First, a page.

For years, critics of central banks’ increasingly belabored efforts to engineer robust growth and “healthy” inflation have argued that the policies exacerbate inequality.
At the same time, monetary policy is perpetually under indictment for facilitating various asset bubbles.
The nexus between those two lines of criticism is clear: Assets are generally concentrated in the hands of the wealthy. So, when you adopt policies that inflate the value of those assets, a byproduct is a wider wealth gap.
Regular readers are acutely aware of my position on this debate. On one hand, scarcely anyone writing for public consumption on a daily basis has spent more time than I have documenting the role of accommodative monetary policy in exacerbating inequality. (There are a couple of portals whose editors breathlessly document the same dynamic, but they’re generally seen as unreliable sources of information on other matters, so it’s difficult to disentangle what’s supposed to be serious analysis and what’s just click fodder.)
On the other hand, I steadfastly refuse to countenance the idea that this situation is solely the fault of central bankers, with no blame reserved for fiscal policy (i.e., elected officials).
For one thing, complex problems are almost never amenable to analysis that assigns blame to one person or one group of people. If you can plausibly assign all blame for a given undesirable state of affairs to a single entity, then the problem likely isn’t very complex. Fail to understand that and you risk embarrassing yourself, as Donald Trump did when he essentially blamed China for all the deleterious side effects of globalization, only to see Beijing log a record surplus with the US by the end of his first (and only) term in office.
Beyond that, it’s important to remember that while central bank independence is a cornerstone of sane, democratic economic management, that doesn’t mean that fiscal policy gets a free pass when things go wrong — elected officials can’t just shrug their shoulders and say “I dunno, ask those people over there who are ‘independent’ when we need to assign blame, but beholden when we need a favor.”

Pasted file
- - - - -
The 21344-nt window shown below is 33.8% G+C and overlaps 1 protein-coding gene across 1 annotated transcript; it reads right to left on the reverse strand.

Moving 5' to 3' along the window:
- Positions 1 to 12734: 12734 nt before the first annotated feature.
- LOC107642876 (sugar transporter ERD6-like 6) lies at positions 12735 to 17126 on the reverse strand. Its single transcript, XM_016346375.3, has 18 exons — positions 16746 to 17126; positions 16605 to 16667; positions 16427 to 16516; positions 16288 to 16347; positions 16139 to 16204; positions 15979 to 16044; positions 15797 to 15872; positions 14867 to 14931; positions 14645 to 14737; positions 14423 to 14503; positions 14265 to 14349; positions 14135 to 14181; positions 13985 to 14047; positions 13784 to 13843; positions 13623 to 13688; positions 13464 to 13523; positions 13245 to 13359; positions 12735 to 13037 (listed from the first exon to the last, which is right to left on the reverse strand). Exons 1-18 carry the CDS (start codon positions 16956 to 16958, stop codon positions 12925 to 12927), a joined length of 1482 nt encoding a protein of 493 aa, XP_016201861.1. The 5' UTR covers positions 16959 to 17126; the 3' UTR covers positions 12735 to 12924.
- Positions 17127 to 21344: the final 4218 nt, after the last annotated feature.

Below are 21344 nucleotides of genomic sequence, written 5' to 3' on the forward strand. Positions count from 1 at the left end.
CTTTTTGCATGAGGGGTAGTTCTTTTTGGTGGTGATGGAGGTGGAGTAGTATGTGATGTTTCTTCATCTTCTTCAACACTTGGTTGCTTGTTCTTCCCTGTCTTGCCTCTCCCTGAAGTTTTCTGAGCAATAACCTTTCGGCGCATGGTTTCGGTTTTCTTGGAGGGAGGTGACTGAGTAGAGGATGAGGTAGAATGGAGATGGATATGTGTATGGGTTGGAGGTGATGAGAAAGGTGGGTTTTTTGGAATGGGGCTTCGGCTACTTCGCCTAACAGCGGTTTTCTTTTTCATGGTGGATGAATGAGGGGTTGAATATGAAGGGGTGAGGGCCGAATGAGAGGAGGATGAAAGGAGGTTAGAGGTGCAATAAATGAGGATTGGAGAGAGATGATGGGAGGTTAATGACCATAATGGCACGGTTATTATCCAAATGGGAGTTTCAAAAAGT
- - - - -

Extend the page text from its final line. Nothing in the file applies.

Hundreds of lawmakers are elected to legislate on the behalf of the polity. Obviously, special interest groups and lobbyists have captured the process in the US, but let’s just forget that for a moment and think in idealized terms.
The idea must be to pass laws that promote positive outcomes for society as a whole. Individual lawmakers are beholden to narrow constituencies, but together, those constituencies comprise the whole. Without getting too far into the philosophical weeds, you want something akin to utilitarian outcomes. To suggest otherwise is to say it’s desirable to deliberately further the interests of small groups over the interest of the collective. Don’t misconstrue the message. Logrolling and pork barrel are part of it. And that’s fine, up to a point. But at the end of the day, you have to have a government that operates (if only tacitly) under some version of “soft,” compassionate utilitarianism.
When hundreds of lawmakers collectively screw up from an economic management perspective by, for example, failing to enact laws that provide for equality of opportunity or allowing capitalism to become unduly predatory (e.g., predatory above and beyond the kind of dynamics that make capitalism arguably the best option we have among a set of flawed alternatives), it’s ludicrous to pin the blame on a relatively tiny handful of people whose tools are so narrowly construed that using them in a forceful fashion is guaranteed to create sub-optimal outcomes.
Since the financial crisis (the GFC), the idea with monetary accommodation has generally been to keep papering over the cracks, until such a time as fiscal policy in advanced economies “matures” and evolves to meet the needs of modernity. There’s just one problem: Fiscal policy never matured.
At some point over the past dozen years, markets essentially atrophied, as the martial law imposed by central banks in the wake of the GFC inhibited the price discovery mechanism. At that juncture, stimulus withdrawal became next to impossible. The “state of exception” had become “permanent,” to use the same metaphor employed by Deutsche Bank’s Aleksandar Kocic.
As we saw in Q4 of 2018, US real rates above, say, 1%, simply aren’t “doable” anymore. And the further away from reality prices get, the less feasible it is to allow price discovery to reassert itself. For example, yields on five-year Italian government bonds are negative now. What’s the “real” price of that debt? Nobody knows, but what we do know is that in the absence of the ECB, nobody would pay Italy for the “privilege” of loaning the heavily-indebted Italian government money.